SACRAMENTO, Calif. (KTXL) — The Sacramento City Council voted Tuesday to ban camping in areas near critical infrastructure, with many homeless people living along the Sacramento and American rivers.
But during the City Council meeting Tuesday afternoon many spoke against the idea.
“This isn’t about us not agreeing with the infrastructure thing because we do agree with that. It’s the fact that we don’t have anywhere for the people to go,” said Crystal Sanchez, the president of the Sacramento Homeless Union.
Even before the meeting started, dozens of homeless and advocacy groups came to City Hall to say the idea will not work.
“If you put this ban into effect, all these people are going to be brought up from the rivers, put back in front of the businesses, back in front of the neighborhoods and the police are going to sweep them every 72 hours,” Sanchez told FOX40. “How is anybody going to get anywhere?”
The city proposal cited more than a thousand wildfires started in that area from May through October 2019.
It also sourced concerns from the United States Army Corps of Engineers, which is worried about encampments that have dug into levees, leading to significant damage during floods.
“The only holes that I ever seen dig is footsteps like a staircase going up,” said Dan Aderholt, the founder of the American River Homeless Crew.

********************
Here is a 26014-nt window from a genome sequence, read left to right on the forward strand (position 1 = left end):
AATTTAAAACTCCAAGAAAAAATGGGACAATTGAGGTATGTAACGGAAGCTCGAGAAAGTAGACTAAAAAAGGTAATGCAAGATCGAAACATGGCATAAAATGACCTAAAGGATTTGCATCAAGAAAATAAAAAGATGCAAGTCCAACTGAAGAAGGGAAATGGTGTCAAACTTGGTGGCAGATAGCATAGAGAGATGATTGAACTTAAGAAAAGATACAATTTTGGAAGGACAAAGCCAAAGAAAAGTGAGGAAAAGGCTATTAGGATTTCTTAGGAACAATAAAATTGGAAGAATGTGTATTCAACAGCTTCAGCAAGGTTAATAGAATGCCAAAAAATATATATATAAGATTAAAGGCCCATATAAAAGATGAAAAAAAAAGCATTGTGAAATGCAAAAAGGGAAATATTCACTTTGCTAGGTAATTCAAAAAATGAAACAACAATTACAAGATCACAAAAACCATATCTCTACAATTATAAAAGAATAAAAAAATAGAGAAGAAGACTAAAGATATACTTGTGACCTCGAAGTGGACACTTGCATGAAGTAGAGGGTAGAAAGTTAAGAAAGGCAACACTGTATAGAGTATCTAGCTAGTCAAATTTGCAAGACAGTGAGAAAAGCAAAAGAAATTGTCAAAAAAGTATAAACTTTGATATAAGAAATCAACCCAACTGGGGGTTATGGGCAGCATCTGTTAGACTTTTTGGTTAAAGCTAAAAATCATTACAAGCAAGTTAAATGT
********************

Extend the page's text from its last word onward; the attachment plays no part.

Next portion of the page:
The proposal says the ban would not violate the 9th U.S. Circuit Court of Appeals’ decision on Martin v. the City of Boise because of a footnote in that decision that says particular locations can ban camping.
Meanwhile, Sacramento City Council members FOX40 spoke with said they were working to increase shelter space.
“We have to not look at this myopically,” said City Councilman Eric Guerra. “It’s a combined effort to find housing solutions and services but at the same time ensuring that we’re protecting critical safety for those in our city.”
Homeless say they ‘are only trying to survive’
For more than two decades, 35-year-old Michelle Perry has been homeless.
With a dog and a new litter of puppies, Perry calls a North Sacramento encampment next to the American River home.
Perry said she suffers from epileptic seizures, adding that if she was homeless somewhere else, paramedics would not be able to find her when she needs them.
“We’re only trying to survive,” she told FOX40.
Soon, she and others along the river will have to move. The evictions will come after 30 days as the city implements the new ordinance, which bans homeless camps within 25 feet of levees along rivers in the city.
Jon Matthews is a transient who lives nearby and like many others, he prefers to not be in a shelter. He said he likes the privacy and the family atmosphere the river offers.
Matthews said once some are kicked out, others will take their place.
“And other people are going to come in and fill this place up again,” he said. “And this is a vicious circle going around and around in circles.”
But others said they are ready to take a stand.
“I won’t go nowhere until they come and tell us, ‘You go to jail or you move.’ I might go to jail,” said John Paul Fell.